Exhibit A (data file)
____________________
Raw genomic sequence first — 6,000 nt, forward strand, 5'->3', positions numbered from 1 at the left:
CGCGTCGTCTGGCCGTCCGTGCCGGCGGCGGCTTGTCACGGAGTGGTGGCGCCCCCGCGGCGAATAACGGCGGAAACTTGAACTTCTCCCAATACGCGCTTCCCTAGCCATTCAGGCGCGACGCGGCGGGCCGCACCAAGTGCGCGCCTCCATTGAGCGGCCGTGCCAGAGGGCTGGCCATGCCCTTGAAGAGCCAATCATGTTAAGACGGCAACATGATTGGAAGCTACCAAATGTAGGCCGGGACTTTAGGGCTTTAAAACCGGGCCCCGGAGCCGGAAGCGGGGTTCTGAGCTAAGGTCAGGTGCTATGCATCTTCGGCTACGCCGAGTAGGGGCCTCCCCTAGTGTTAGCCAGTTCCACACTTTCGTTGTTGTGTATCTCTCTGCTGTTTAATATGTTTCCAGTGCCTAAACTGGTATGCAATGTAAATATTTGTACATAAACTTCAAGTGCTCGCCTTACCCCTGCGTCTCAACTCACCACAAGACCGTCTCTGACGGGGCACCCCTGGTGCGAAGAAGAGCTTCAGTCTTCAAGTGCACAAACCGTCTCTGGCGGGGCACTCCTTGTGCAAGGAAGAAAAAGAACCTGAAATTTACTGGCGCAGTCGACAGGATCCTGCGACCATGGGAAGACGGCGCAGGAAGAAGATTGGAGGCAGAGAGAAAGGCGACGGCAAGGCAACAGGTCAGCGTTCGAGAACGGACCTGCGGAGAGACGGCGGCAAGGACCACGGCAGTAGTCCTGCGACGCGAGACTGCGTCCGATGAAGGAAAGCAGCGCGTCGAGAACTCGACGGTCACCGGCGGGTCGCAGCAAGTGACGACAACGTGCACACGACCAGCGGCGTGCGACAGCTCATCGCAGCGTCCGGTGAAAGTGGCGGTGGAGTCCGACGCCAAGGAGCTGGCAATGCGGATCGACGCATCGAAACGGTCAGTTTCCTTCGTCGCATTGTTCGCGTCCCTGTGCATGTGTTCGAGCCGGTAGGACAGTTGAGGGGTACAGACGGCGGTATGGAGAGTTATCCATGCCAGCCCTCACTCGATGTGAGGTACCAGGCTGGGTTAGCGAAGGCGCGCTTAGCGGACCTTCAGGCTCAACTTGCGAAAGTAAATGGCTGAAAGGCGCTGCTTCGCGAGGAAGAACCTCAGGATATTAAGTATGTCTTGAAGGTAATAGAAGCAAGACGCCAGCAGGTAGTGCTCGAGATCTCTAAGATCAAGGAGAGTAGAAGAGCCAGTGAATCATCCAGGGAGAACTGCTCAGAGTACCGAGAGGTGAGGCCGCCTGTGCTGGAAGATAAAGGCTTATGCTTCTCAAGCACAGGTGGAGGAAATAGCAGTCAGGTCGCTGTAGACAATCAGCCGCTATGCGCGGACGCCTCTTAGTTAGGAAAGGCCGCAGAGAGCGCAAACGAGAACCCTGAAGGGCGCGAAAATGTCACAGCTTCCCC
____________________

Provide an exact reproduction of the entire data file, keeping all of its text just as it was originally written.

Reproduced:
Raw genomic sequence first — 6,000 nt, forward strand, 5'->3', positions numbered from 1 at the left:
CGCGTCGTCTGGCCGTCCGTGCCGGCGGCGGCTTGTCACGGAGTGGTGGCGCCCCCGCGGCGAATAACGGCGGAAACTTGAACTTCTCCCAATACGCGCTTCCCTAGCCATTCAGGCGCGACGCGGCGGGCCGCACCAAGTGCGCGCCTCCATTGAGCGGCCGTGCCAGAGGGCTGGCCATGCCCTTGAAGAGCCAATCATGTTAAGACGGCAACATGATTGGAAGCTACCAAATGTAGGCCGGGACTTTAGGGCTTTAAAACCGGGCCCCGGAGCCGGAAGCGGGGTTCTGAGCTAAGGTCAGGTGCTATGCATCTTCGGCTACGCCGAGTAGGGGCCTCCCCTAGTGTTAGCCAGTTCCACACTTTCGTTGTTGTGTATCTCTCTGCTGTTTAATATGTTTCCAGTGCCTAAACTGGTATGCAATGTAAATATTTGTACATAAACTTCAAGTGCTCGCCTTACCCCTGCGTCTCAACTCACCACAAGACCGTCTCTGACGGGGCACCCCTGGTGCGAAGAAGAGCTTCAGTCTTCAAGTGCACAAACCGTCTCTGGCGGGGCACTCCTTGTGCAAGGAAGAAAAAGAACCTGAAATTTACTGGCGCAGTCGACAGGATCCTGCGACCATGGGAAGACGGCGCAGGAAGAAGATTGGAGGCAGAGAGAAAGGCGACGGCAAGGCAACAGGTCAGCGTTCGAGAACGGACCTGCGGAGAGACGGCGGCAAGGACCACGGCAGTAGTCCTGCGACGCGAGACTGCGTCCGATGAAGGAAAGCAGCGCGTCGAGAACTCGACGGTCACCGGCGGGTCGCAGCAAGTGACGACAACGTGCACACGACCAGCGGCGTGCGACAGCTCATCGCAGCGTCCGGTGAAAGTGGCGGTGGAGTCCGACGCCAAGGAGCTGGCAATGCGGATCGACGCATCGAAACGGTCAGTTTCCTTCGTCGCATTGTTCGCGTCCCTGTGCATGTGTTCGAGCCGGTAGGACAGTTGAGGGGTACAGACGGCGGTATGGAGAGTTATCCATGCCAGCCCTCACTCGATGTGAGGTACCAGGCTGGGTTAGCGAAGGCGCGCTTAGCGGACCTTCAGGCTCAACTTGCGAAAGTAAATGGCTGAAAGGCGCTGCTTCGCGAGGAAGAACCTCAGGATATTAAGTATGTCTTGAAGGTAATAGAAGCAAGACGCCAGCAGGTAGTGCTCGAGATCTCTAAGATCAAGGAGAGTAGAAGAGCCAGTGAATCATCCAGGGAGAACTGCTCAGAGTACCGAGAGGTGAGGCCGCCTGTGCTGGAAGATAAAGGCTTATGCTTCTCAAGCACAGGTGGAGGAAATAGCAGTCAGGTCGCTGTAGACAATCAGCCGCTATGCGCGGACGCCTCTTAGTTAGGAAAGGCCGCAGAGAGCGCAAACGAGAACCCTGAAGGGCGCGAAAATGTCACAGCTTCCCC